The contrast couldn’t have been more dramatic. Just as the Sex Pistols began recording one of Britain’s best selling long players of 1977 at Wessex Sound in London, Steely Dan was at the The Village Recorder studios in Los Angeles, laying down one of the USA’s most popular albums of that year. And whereas Never Mind the Bollocks was all E bar-chords and angst, Aja was – and still is – thought by many to be the most perfectly polished rock recording ever made.
Fascinatingly though, despite its sky-high production values – which won it a Grammy for best engineered album of that year – the sixth album by Steely Dan isn’t the syrupy affair that one might expect. The band (vocalist Donald Fagen and instrumentalist Walter Becker, plus a litany of other gifted session men) were after all New York City boys, and this gives the beautifully crafted and played songs an edge that you simply don’t hear in other ‘jazz rock’ standards. Sophisticated and striking, the cover of Aja hints at what lies within. Against a sea of black, we see only the stripe of model Sayoko Yamaguchi’s dress and the side of her face. It alludes to the album’s Asian theme, a continent that held great mystical allure for Fagen.
The laconic Black Cow kicks things off, and introduces two of the many stellar session men playing on the album – Joe Sample plays clarinet and Larry Carlton is on guitar. It then segue-ways into the title track, named after the Korean wife of a childhood friend. An eight minute epic, it shuffles between rock and jazz topped off by a spectacular saxophone solo from Wayne Shorter and sparkling drumming from Steve Gadd. The magic continues with the melancholic Deacon Blues, with Lee Ritenour helping out on guitar. Written about someone Fagen described as “a triple L loser”, the song personifies the album’s eccentric mix of sugary melodies and acidic lyrics. Set over soft Fender Rhodes jazz piano playing, Fagen sings, “I’ll learn to work the saxophone, play just what I feel, drink Scotch Whisky all night long, die behind the wheel…”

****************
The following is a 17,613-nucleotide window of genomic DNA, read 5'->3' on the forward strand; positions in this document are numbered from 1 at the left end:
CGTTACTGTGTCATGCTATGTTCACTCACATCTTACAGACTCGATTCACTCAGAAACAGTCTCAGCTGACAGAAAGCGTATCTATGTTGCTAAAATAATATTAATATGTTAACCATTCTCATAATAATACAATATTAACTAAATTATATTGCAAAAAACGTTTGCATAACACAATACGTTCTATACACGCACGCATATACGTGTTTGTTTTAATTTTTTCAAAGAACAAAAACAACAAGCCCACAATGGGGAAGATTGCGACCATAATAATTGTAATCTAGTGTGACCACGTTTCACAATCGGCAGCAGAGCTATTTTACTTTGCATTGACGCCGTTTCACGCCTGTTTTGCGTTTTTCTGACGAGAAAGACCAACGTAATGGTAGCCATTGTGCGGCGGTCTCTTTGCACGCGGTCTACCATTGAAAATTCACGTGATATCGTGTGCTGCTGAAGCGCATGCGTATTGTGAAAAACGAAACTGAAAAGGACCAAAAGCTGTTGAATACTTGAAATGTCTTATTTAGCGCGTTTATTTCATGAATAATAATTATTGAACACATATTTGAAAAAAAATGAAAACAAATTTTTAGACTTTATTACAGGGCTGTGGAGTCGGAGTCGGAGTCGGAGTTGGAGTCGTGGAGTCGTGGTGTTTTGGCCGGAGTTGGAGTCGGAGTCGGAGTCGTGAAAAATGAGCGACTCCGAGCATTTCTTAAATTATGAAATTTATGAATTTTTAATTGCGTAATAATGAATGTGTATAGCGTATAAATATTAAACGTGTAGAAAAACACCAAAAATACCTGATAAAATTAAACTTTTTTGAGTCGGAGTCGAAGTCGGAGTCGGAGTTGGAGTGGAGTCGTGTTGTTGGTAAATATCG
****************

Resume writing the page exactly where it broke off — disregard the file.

Peg sees Michael McDonald of The Doobie Brothers providing beguiling backing vocals to this song about an aspiring actress. Home at Last, a reference to Homer’s The Odyssey no less, showcases the brilliant Bernard Purdie’s shuffling drum work. I Got the News rolls the album forward gently towards Josie, a jaunty Kris Kristofferson song with Eagles singer Timothy B Schmitt on backing vocals. Aja leaves the listener with a distinctly bittersweet taste, seduced by its multilayered musical sophistication, yet saddened by those seven world-weary songs. It’s certainly a memorable journey, though!
No long after its release on September 23rd, 1977, Aja became Steely Dan’s first platinum album, with over five million copies sold, and won a string of awards and plaudits from magazines including Rolling Stone. The US Library of Congress even included it in its National Recording Registry – for its cultural, artistic and historical significance. The superb Gary Katz production still impresses today; the standard CD remaster sounds excellent, while the Japanese SHM CD (UIGY-9026) is spectacular through any dCS digital source.